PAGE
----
It took a while to find someone to help us as the shop was slammed, but Matt was happy to cruise the selection of commuter gloves while the kids climbed on and off various bikes. When someone in the shop was finally free he confirmed that we wanted a 20” bike after popping our son on and off a couple of bikes, and told us that given what we wanted there were two options: a Jamis Laser or a COBO. They could build us a COBO in the next week that we could reserve and drive back to pick up, or sell us a Laser that night. The guy at the shop didn’t see much difference between the bikes except that they thought the Laser had a nicer paint job. Remembering the drive we’d had already, we bought the Laser.
Our son, who is a model of patience and discretion among six-year-olds, accepted that this was the last he would see of his bike until Christmas, and even pretended on occasion over the next two weeks that he didn’t know he’d be getting one. His first ride was on Christmas Day, and he needed one of us to hold the back of his jacket the whole time. His second ride was a couple of days later, and by the end of that ride, he was riding on his own. Admittedly his strategy for finishing a ride still involves riding headlong directly at one of us and yelling, “Grab my bike! I need to stop now!”
The Jamis Laser has some weaknesses, but I’m not sure that there is much we could buy that is better. Our son is familiar with our bikes, and immediately noticed the lack of fenders, lights, and a bell. He has argued that these are gaps that compromise safety and function and would like these accessories added to his bike as soon as possible. (Of course, he is six years old, and thus I suspect that he would cheerfully accessorize with anything and everything up to and including streamers on the handlebars.) I’m not sure that we can add fenders to the bike (we asked, and the verdict was that it is unlikely), but the rest is easy enough; however I feel like the bell at least should come standard. Our son also wondered why his bike didn’t come with a U-lock, as it has not escaped him that we lock up our own bikes even within the already double-locked building garage (I myself have often wondered the same thing about my own bike). Finally, we all find this bike to be pretty heavy for a child. Our son is strong for his age but lifting the bike is real work for him; this was a big disappointment after the ultralight balance bike.
We were surprised and delighted to see one of his 1st grade classmates, a friend since the first day of kindergarten, riding the exact same bicycle, right down to the color, on New Year’s Day. His parents don’t bike commute to school, so we didn’t realize they even had bikes, but like us, they were out for a family ride on Sunday in Golden Gate Park: one parent had a child seat for their daughter, the other carried her balance bike, and their son rode alongside on his Laser. Seeing our friends out like us on bikes, and our kids’ matching bicycles, pretty much made our day. What can I say? We’re cheap dates.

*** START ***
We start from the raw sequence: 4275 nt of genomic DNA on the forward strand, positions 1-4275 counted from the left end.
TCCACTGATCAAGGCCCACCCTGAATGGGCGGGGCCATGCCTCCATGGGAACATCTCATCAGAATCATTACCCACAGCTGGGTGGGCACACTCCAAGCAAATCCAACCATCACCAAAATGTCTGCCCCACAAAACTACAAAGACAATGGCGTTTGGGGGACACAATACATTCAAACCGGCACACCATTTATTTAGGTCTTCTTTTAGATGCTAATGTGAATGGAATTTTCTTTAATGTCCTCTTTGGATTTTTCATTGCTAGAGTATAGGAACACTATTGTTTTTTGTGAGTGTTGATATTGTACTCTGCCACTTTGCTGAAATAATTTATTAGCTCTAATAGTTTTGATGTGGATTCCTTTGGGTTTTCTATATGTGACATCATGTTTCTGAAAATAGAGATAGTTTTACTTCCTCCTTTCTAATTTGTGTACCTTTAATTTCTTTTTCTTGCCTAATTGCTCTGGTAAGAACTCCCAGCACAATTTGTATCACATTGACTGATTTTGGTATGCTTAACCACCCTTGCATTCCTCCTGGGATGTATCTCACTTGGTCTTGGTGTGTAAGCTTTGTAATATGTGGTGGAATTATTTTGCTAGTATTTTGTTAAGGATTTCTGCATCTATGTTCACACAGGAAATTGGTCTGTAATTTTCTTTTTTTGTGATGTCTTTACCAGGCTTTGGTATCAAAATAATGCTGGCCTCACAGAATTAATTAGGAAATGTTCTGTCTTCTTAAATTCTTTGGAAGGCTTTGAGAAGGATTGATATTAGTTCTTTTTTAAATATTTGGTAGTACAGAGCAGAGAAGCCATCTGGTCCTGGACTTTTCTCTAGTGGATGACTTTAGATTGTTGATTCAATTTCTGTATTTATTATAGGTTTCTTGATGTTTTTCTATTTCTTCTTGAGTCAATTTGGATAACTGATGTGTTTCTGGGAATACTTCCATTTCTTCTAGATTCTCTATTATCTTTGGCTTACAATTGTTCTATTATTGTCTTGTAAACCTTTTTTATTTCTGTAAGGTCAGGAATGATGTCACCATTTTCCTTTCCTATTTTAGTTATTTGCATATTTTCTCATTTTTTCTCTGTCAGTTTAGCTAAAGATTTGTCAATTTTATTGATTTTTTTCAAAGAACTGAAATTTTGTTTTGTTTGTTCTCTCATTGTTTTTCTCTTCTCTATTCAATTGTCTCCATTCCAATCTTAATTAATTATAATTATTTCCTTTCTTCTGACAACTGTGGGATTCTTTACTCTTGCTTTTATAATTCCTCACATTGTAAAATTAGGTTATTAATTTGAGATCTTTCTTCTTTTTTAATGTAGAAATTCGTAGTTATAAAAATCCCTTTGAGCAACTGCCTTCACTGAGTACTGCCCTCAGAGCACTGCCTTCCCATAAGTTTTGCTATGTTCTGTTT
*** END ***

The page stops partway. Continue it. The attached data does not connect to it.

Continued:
In defense of the Laser, there is a lot of crap out there people expect kids to ride. Other than an amazing old Schwinn one girl was riding, our son’s bike was the most functional bicycle we saw in the parade of new Christmas bikes in Golden Gate Park over the last week of the year. The awesome Schwinn was, according to the rider’s grandmother, 35 years old and her mother’s bike before her, stored in the garage (under a bag of lawn fertilizer…) awaiting a new generation all those decades. That bike did have fenders, as well as huge sweeping handlebars and a kickstand and a full chainguard. The Laser, to its credit, also has a kickstand and a chainguard. The Schwinn did not have a hand brake, and that is a strong point in the Laser’s favor, because the only way that poor girl could stop the bike quickly was to reverse the pedals, at which point she would fall right off the bike. (I suspect it would be easy to add a hand brake.) Both bikes weigh a ton considering that they are meant for children. The absence of hand brakes was epidemic among other kids’ bikes we saw, many of which seemed to rattle aggressively even after they stopped moving. Based on their lack of major brand labels I assume that these bikes were purchased at Target or Walmart. Although I understand the temptation, because those bikes are cheap and because employees at Target/Walmart typically don’t treat kids like they are radioactive, I’m glad we went to a real bike shop (and I’m particularly glad it was kid-friendly). Despite my annoyance about what’s missing from the Laser, it is clear that we could have done much worse.